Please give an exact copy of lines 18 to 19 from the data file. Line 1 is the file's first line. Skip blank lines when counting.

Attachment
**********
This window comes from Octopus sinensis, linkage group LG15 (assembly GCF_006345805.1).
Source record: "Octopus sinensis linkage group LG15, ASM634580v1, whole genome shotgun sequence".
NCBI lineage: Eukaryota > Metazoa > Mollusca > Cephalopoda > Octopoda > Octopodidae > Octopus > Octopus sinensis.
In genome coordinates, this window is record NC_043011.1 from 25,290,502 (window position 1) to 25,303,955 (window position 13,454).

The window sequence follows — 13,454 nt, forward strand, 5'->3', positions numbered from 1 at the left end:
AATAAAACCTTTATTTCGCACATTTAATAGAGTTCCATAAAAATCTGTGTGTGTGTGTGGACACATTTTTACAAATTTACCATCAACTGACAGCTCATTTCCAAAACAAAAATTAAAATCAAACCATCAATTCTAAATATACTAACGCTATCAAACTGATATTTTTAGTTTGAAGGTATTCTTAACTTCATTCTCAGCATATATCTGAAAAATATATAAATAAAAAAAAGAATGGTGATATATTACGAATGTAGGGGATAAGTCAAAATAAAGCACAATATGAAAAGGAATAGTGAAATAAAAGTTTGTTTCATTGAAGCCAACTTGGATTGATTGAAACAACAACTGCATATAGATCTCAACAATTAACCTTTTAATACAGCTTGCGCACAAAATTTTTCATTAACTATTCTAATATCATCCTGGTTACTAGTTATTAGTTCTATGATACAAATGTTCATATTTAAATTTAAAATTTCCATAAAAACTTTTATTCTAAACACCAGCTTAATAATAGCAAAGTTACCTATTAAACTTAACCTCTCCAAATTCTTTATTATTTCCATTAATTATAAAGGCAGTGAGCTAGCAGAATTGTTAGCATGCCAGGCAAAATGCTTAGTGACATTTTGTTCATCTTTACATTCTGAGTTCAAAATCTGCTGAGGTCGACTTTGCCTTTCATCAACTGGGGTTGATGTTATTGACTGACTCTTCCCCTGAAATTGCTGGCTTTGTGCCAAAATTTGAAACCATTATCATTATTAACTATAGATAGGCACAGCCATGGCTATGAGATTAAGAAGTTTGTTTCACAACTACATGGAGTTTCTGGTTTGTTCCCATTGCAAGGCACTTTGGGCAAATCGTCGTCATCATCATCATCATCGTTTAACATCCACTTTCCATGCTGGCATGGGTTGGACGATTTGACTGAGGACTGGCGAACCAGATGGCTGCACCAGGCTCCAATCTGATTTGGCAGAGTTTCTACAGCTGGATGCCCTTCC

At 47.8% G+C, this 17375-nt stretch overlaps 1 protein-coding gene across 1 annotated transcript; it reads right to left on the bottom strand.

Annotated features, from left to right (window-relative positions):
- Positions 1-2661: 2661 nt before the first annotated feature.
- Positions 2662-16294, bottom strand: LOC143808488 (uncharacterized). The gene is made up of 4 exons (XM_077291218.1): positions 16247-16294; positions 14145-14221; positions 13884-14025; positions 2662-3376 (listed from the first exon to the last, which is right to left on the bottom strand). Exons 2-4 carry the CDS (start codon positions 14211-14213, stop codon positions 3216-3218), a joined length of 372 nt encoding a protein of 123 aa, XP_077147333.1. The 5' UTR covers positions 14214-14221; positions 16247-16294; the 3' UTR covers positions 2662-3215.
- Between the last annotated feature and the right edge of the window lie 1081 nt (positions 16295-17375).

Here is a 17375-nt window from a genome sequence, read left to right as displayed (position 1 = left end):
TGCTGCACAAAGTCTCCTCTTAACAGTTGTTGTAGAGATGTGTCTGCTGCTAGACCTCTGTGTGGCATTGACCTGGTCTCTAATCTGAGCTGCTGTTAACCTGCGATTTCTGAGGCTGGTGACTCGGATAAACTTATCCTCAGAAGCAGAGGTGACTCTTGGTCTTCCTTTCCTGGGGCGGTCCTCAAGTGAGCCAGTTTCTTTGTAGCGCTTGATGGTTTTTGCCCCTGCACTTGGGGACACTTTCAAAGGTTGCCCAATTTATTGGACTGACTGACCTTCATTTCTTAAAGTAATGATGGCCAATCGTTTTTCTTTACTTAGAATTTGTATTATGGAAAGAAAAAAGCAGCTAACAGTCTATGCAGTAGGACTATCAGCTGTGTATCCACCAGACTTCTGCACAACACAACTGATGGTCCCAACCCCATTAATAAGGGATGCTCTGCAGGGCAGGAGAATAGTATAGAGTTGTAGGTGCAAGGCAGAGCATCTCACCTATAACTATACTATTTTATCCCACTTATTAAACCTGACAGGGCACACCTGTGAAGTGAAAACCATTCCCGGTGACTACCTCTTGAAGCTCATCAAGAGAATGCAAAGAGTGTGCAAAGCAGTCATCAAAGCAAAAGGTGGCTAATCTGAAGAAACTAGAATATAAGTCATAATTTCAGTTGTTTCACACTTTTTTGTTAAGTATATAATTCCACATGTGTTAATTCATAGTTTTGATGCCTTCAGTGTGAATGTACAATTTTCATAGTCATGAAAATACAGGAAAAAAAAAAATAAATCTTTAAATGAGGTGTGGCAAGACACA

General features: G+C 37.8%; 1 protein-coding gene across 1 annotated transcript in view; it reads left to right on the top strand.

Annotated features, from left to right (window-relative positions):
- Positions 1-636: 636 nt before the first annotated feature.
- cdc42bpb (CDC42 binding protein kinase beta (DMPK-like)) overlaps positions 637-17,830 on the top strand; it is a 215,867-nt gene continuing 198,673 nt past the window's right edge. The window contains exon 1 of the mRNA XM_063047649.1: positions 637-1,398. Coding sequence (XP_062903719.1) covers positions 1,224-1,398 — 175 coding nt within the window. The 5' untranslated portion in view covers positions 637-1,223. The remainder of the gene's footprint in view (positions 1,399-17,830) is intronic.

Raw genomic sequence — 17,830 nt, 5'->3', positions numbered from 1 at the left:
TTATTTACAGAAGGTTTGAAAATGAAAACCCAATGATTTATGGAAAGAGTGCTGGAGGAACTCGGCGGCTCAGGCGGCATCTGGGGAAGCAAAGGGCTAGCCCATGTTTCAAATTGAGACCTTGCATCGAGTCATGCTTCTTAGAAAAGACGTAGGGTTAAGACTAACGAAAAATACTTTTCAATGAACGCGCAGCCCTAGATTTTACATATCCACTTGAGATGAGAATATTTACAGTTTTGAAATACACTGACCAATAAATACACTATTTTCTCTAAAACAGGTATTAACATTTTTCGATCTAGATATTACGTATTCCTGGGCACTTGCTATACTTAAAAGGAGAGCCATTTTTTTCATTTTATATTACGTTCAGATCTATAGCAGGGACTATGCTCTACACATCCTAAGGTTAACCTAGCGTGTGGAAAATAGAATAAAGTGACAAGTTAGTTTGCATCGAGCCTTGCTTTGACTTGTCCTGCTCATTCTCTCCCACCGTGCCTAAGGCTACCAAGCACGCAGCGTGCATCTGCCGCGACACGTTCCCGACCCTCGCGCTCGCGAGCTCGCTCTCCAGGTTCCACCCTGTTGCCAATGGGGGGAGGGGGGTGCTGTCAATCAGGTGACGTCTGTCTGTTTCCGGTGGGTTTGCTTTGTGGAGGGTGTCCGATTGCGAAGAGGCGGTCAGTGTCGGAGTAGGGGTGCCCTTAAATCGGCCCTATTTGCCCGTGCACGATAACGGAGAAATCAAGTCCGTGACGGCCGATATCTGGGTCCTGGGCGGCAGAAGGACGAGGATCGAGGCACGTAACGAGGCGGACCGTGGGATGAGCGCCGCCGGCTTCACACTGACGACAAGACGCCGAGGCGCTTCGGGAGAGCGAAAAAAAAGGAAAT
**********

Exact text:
Raw genomic sequence — 17,830 nt, 5'->3', positions numbered from 1 at the left:
TTATTTACAGAAGGTTTGAAAATGAAAACCCAATGATTTATGGAAAGAGTGCTGGAGGAACTCGGCGGCTCAGGCGGCATCTGGGGAAGCAAAGGGCTAGCCCATGTTTCAAATTGAGACCTTGCATCGAGTCATGCTTCTTAGAAAAGACGTAGGGTTAAGACTAACGAAAAATACTTTTCAATGAACGCGCAGCCCTAGATTTTACATATCCACTTGAGATGAGAATATTTACAGTTTTGAAATACACTGACCAATAAATACACTATTTTCTCTAAAACAGGTATTAACATTTTTCGATCTAGATATTACGTATTCCTGGGCACTTGCTATACTTAAAAGGAGAGCCATTTTTTTCATTTTATATTACGTTCAGATCTATAGCAGGGACTATGCTCTACACATCCTAAGGTTAACCTAGCGTGTGGAAAATAGAATAAAGTGACAAGTTAGTTTGCATCGAGCCTTGCTTTGACTTGTCCTGCTCATTCTCTCCCACCGTGCCTAAGGCTACCAAGCACGCAGCGTGCATCTGCCGCGACACGTTCCCGACCCTCGCGCTCGCGAGCTCGCTCTCCAGGTTCCACCCTGTTGCCAATGGGGGGAGGGGGGTGCTGTCAATCAGGTGACGTCTGTCTGTTTCCGGTGGGTTTGCTTTGTGGAGGGTGTCCGATTGCGAAGAGGCGGTCAGTGTCGGAGTAGGGGTGCCCTTAAATCGGCCCTATTTGCCCGTGCACGATAACGGAGAAATCAAGTCCGTGACGGCCGATATCTGGGTCCTGGGCGGCAGAAGGACGAGGATCGAGGCACGTAACGAGGCGGACCGTGGGATGAGCGCCGCCGGCTTCACACTGACGACAAGACGCCGAGGCGCTTCGGGAGAGCGAAAAAAAAGGAAAT